Sunday, May 31, 2009

A Narrow Road

I once had a great idea to compile to Thunk form, which is explicitly different from a stack machine, but is a simple representation for a graph rewrite system. The idea was a follows, the fac function


fac = \n -> if n = 1 then 1 else n * (fac (n-1))


Is compiled to

fac = \n -> if n = 1 then [1] else
[. . .] [*] [n] [[. .] [fac] [[. . .] [-] [n] *[1]]]


Reduces like

[fac 3]
[. . .] [*] [3] [[. .] [fac] [[. . .] [-] [3] *[1]]]
[. . .] [*] [3] [[. .] [fac] [[. . 1] [-] *[3]]]
[. . .] [*] [3] [[. .] [fac] [[. 3 1] *[-]]]
[. . .] [*] [3] [[. .] [fac] [*[- 3 1]]]
[. . .] [*] [3] [[. .] [fac] *[2]]
[. . .] [*] [3] [[. 2] *[fac]]
[. . .] [*] [3] [*[fac 2]]
[. . .] [*] [3] [[. . .] [*] [2] [[. .] [fac] [[. . .] [-] [2] *[1]]]]
... [. . .] [*] [3] [[. . .] [*] [2] [[. .] [fac] *[1]]]
... [. . .] [*] [3] [[. . .] [*] [2] *[1]]
... [. . .] [*] [3] *[2]
... *[6]


An optimizing compiler shouldn't push constants, so would evaluate (generate code) like this


fac = \n -> if n = 1 then 1 else
[* n .] [[fac .] *[[- n 1]]]


I am trying to get rid of the thunk form, to simplify the internal representation, and just use a dot to show where an application series is expecting an argument. I.e. the brackets now are simple parenthesis denoting subformulas, and after 'dotting' the formula it is 'linearized', i.e. the order of applications do not matter that much any more.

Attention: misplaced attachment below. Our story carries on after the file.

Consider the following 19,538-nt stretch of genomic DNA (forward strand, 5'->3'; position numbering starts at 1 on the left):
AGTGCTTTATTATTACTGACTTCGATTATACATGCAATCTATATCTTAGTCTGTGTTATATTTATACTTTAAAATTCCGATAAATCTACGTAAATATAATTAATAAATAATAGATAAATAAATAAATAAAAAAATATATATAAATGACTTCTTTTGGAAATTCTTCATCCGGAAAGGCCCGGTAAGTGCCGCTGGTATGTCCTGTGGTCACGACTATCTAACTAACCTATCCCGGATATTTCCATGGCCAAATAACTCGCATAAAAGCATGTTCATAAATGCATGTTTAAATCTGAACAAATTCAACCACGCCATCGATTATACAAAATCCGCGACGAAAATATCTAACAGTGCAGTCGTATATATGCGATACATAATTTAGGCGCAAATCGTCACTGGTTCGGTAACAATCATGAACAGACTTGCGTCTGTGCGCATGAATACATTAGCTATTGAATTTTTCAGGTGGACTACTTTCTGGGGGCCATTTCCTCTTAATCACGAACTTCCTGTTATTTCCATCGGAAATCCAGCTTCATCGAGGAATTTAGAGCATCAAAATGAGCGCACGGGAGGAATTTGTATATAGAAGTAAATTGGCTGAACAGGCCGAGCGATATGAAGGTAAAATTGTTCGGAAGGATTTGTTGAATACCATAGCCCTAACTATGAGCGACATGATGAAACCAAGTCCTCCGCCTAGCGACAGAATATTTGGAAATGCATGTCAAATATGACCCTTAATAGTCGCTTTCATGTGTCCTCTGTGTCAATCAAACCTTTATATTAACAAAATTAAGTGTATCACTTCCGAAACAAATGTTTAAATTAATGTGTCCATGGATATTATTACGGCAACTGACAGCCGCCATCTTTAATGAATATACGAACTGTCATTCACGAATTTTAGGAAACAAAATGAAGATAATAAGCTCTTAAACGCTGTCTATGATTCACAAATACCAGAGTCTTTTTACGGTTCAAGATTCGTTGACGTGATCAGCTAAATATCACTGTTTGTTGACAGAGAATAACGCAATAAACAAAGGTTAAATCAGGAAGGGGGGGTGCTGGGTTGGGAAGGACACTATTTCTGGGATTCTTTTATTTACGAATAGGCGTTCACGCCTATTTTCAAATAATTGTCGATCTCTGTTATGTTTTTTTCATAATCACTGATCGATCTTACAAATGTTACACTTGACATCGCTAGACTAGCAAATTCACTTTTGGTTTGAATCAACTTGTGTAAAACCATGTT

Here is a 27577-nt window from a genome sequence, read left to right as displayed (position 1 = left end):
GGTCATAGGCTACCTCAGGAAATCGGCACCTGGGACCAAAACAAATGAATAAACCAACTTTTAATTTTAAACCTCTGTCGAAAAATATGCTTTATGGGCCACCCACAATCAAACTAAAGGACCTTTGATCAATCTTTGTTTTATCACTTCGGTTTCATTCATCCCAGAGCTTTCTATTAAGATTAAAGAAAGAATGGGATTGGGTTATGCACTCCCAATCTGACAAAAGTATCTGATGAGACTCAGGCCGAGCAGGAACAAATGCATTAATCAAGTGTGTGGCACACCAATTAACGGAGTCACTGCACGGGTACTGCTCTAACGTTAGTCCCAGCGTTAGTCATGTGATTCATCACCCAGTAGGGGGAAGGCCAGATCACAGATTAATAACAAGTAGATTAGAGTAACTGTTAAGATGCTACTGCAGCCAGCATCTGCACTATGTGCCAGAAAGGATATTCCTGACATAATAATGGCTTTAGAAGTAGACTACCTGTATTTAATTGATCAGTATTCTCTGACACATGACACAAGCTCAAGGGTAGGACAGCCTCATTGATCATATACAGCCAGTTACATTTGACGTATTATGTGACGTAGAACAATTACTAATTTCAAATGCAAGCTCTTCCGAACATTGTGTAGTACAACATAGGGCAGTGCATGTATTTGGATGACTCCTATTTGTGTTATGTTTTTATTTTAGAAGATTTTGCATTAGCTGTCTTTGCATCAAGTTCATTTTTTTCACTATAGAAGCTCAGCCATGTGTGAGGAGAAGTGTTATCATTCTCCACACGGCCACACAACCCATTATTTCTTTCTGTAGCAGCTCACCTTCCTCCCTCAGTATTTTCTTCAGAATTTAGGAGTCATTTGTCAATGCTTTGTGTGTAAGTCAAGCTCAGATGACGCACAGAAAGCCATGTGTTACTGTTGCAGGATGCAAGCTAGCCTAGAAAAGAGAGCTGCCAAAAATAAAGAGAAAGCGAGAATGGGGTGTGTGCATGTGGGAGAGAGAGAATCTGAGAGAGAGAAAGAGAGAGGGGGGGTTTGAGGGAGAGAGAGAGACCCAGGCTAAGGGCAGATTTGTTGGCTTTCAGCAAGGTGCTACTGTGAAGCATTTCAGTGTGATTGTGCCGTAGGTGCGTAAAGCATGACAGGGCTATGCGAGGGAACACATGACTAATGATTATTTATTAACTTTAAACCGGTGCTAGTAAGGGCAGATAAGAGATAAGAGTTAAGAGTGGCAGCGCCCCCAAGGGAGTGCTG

Tuesday, May 12, 2009

Thursday, May 7, 2009

Small Mistakes

John McCarthy insists on having a good abstract syntax, and how right he is. It are the small mistakes in the abstract syntax which really careen the compilation process. Small work-arounds pop up to fix problems which just "shouldn't" be there and code starts to look perfidious. And it just takes ages to find why, what, when, which mistake was made.

Refactoring miasmic code.

Sunday, May 3, 2009

Reality Check

I haven't been working on the language for quite some time now. I recently started again. Puzzling thought: I now added two extra internal languages to the compiler. A minimalist untyped lambda calculus core language, and a code language, which should abstractly represent the C subset I am compiling to.

Why? These are two extra levels of indirection, which if I look hard at them, are slightly more direct (no meta-information to handle), but I think I can get away with restricting myself to the original abstract syntax, meanwhile ascribing a slightly different semantics while converting.